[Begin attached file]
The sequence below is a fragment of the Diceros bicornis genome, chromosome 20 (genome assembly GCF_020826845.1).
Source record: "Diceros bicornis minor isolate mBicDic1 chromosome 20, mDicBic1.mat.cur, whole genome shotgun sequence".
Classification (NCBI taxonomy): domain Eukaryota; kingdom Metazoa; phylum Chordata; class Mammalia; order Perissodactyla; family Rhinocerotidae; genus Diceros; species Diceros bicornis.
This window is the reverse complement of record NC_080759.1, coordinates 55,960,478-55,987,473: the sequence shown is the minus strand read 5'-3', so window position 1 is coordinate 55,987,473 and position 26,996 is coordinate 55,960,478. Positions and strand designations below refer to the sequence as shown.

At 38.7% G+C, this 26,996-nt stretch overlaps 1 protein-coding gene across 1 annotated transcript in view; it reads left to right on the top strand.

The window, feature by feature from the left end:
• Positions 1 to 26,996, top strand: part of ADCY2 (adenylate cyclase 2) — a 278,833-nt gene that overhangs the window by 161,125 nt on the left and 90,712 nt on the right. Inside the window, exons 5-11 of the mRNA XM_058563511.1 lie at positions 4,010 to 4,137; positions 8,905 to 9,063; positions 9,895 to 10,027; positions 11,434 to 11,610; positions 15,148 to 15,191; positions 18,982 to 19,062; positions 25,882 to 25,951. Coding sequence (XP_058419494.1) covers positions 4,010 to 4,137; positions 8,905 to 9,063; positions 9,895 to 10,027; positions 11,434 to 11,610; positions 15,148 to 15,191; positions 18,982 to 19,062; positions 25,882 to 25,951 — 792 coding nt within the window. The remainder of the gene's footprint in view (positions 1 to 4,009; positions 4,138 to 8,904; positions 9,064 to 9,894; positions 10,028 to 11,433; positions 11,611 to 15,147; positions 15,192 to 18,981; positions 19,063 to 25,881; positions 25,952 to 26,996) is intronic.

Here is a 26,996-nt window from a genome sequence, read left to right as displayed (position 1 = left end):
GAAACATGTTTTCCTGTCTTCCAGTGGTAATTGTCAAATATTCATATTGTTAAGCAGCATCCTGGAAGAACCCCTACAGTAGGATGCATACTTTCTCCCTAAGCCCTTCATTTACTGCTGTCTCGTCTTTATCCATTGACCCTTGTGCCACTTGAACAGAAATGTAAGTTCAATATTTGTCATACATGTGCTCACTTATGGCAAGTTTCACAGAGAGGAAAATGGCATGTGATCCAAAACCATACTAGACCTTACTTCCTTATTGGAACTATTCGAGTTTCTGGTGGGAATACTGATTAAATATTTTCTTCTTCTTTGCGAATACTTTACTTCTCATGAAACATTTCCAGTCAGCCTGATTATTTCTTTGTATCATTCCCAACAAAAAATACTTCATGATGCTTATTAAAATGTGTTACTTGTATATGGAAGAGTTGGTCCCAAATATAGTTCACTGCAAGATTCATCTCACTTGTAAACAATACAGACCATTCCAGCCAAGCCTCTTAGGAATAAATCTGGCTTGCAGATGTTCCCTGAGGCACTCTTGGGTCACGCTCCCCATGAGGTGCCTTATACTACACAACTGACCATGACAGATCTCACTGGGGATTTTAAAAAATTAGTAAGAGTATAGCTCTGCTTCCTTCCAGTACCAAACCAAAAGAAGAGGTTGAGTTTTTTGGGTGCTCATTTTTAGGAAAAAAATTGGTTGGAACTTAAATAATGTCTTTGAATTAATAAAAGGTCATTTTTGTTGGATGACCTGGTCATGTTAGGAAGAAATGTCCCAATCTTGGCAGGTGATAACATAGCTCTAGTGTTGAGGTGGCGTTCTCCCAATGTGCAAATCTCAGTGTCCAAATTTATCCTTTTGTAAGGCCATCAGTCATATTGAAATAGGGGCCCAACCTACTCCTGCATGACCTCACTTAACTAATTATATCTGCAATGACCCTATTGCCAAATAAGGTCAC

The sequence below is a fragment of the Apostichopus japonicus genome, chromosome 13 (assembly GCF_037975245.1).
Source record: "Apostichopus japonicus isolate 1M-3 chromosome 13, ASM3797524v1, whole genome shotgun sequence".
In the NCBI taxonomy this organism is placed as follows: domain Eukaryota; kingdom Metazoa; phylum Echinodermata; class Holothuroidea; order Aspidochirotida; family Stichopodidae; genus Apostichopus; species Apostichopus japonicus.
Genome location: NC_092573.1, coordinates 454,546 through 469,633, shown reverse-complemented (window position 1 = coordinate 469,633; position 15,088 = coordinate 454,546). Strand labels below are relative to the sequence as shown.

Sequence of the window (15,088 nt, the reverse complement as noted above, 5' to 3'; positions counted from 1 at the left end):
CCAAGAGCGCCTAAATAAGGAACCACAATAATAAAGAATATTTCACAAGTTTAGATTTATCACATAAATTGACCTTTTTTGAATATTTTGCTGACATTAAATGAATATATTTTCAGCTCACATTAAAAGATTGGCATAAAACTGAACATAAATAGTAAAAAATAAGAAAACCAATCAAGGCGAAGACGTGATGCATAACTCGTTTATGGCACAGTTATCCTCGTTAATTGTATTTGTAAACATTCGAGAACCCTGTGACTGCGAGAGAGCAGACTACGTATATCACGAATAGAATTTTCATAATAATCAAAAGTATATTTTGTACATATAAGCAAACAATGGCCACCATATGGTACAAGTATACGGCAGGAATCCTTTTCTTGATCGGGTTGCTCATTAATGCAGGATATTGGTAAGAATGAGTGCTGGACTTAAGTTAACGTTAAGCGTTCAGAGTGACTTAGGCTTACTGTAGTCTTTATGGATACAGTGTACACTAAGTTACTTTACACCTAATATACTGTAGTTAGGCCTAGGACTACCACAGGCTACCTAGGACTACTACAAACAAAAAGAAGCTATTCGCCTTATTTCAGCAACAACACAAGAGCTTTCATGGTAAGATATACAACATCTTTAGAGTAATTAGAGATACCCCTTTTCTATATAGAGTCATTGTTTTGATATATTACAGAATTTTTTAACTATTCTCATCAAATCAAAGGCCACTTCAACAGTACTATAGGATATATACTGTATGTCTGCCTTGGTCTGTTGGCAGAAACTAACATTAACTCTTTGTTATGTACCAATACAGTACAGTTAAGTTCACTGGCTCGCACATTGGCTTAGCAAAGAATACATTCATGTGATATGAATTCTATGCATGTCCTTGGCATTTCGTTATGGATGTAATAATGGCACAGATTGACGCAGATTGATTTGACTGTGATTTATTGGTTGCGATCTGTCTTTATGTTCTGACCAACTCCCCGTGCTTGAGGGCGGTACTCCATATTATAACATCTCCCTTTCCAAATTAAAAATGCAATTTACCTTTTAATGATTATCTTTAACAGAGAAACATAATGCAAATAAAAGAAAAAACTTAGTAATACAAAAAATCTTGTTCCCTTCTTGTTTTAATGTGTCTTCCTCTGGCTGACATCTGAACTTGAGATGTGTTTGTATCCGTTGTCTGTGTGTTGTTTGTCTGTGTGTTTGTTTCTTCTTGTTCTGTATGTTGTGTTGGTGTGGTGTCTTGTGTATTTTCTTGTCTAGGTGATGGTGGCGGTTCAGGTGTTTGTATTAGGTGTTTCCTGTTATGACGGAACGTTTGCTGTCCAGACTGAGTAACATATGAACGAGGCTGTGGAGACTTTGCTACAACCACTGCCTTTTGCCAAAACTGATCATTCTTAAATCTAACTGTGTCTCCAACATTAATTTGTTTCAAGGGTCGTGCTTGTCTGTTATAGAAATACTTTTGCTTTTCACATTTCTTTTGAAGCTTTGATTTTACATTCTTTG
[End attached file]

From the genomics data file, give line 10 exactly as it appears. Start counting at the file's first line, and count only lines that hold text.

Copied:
The sequence below is a fragment of the Apostichopus japonicus genome, chromosome 13 (assembly GCF_037975245.1).